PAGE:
|Tulta Behm photo|
Bradley: What was the inspiration behind the name American Men?
Claude Speed: There's no one answer to this, so here are some possibilities:
(1) American Men supposedly got their name by randomly selecting two pairs of numbers and looking up the corresponding page/word in a copy of Thomas Pynchon’s Gravity’s Rainbow.
(2) American Men supposedly got their name by finding a phrase which would be statistically the least likely to produce a relevant result on Google.
(3) American Men supposedly got their name after weekend in Barcelona, when the members woke up unable to remember anything that had happened the night before. The only evidence of their activities was a smashed Ouija board and a grainy VHS depicting underwater pyramids and a pitched down voice chanting “American Men” over and over again.
B: How would you describe your music to our readers?
CS: Chasing the future, a hundred years too late. A sad computer imagining what Chavez sound like just from reading the wikipedia entry; failing. Reconstructing the contents of your hard drive from memory.
B: How would you describe the electronica scene in Scotland? And in Europe?
CS: There's been a lot of good electronic music in Scotland for as long as I can remember. I was fairly obsessed with Boards of Canada in the '90s and Benbecula records were doing pretty good records in the last 5 years or so. The obvious reference points in Scotland for us are LuckyMe and Numbers. They are both doing pretty awesome things.
I'm not that familiar with the electronica scene as a whole in Europe, but a lot of the music I've been into in the last few years has come from England, there's too much to mention, the Netherlands, like Beat Dimensions, Rush Hour, Kindred Spirits and Nod Navigators and Spain, such as Mweslee, BFlecha and Arkestra collective. There's also a great radio show from Athens, Greece that my girlfriend and I listen to every weekend called Black Athena. And Machinedrum just moved to Berlin!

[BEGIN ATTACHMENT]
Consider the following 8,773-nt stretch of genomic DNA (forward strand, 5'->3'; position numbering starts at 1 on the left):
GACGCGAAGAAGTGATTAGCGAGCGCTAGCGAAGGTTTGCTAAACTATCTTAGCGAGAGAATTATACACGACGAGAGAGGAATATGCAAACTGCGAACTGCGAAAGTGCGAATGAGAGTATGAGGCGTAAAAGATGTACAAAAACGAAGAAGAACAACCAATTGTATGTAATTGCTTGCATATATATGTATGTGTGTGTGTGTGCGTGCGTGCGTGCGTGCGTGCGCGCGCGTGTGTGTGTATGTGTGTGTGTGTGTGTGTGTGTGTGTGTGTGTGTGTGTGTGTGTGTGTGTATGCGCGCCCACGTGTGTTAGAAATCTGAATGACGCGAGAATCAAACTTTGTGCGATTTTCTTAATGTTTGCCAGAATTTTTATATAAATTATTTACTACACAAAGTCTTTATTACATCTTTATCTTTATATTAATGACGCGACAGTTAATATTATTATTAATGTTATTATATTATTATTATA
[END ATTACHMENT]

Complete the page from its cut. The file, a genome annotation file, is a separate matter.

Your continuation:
B: Would you say it differs from the North American scene?
CS: I'm probably more attuned to the similarities between US/Canadian artists (particularly LA, New York and Montreal) and the Scottish ones than I am the differences. I think that when myspace was a big thing the concept of a geographical "scene" lost importance. People would link up online and location became way less relevant. I think the camaraderie was built up in a virtual space rather than a real one. A lot of the artists I listen to I hear about are from friends who linked up with those people online.
B: What is the American Men writing process?
CS: It used to be that I'd write what were essentially guitar songs, and then transpose them to synths. The idea was that those synths would sound somewhere between a distorted guitar and a Boards of Canada type sound.
Now the process is that one of us comes up with an idea for a song, sketches it out on the computer and then sends it to everyone else to comment on and work on. We all have fairly busy schedules and don't all live in the same city so that's generally the start/middle of the process for now. We do try to meet up to finish songs in person either in the studio or in my flat. We have two drummers now, hi ya Robbie, which should make the process more interesting too.
B: What is coming up next for American Men?
CS: We're in the midst of writing an album to come out on LuckyMe next year. We have pretty much no idea how it's going to sound; although we've written the bones of twelve or thirteen songs that's mostly restricted to the melodies, chords and basic rhythms. So a lot of the fleshing out is still to be done. Particularly picking the right sounds. Once we're happy with 20 minutes or so of new music we'll play some low key shows I think.
B: Is there anything I neglected to mention that you want our readers to know?
CS: 1. The new Dutch Uncles and Gang Gang Dance records are tremendous.
2. I'm doing a solo album as Claude Speed which I'm enjoying a lot and I'm hoping will be awesome.
3. Don't Ever Antagonise the Horn.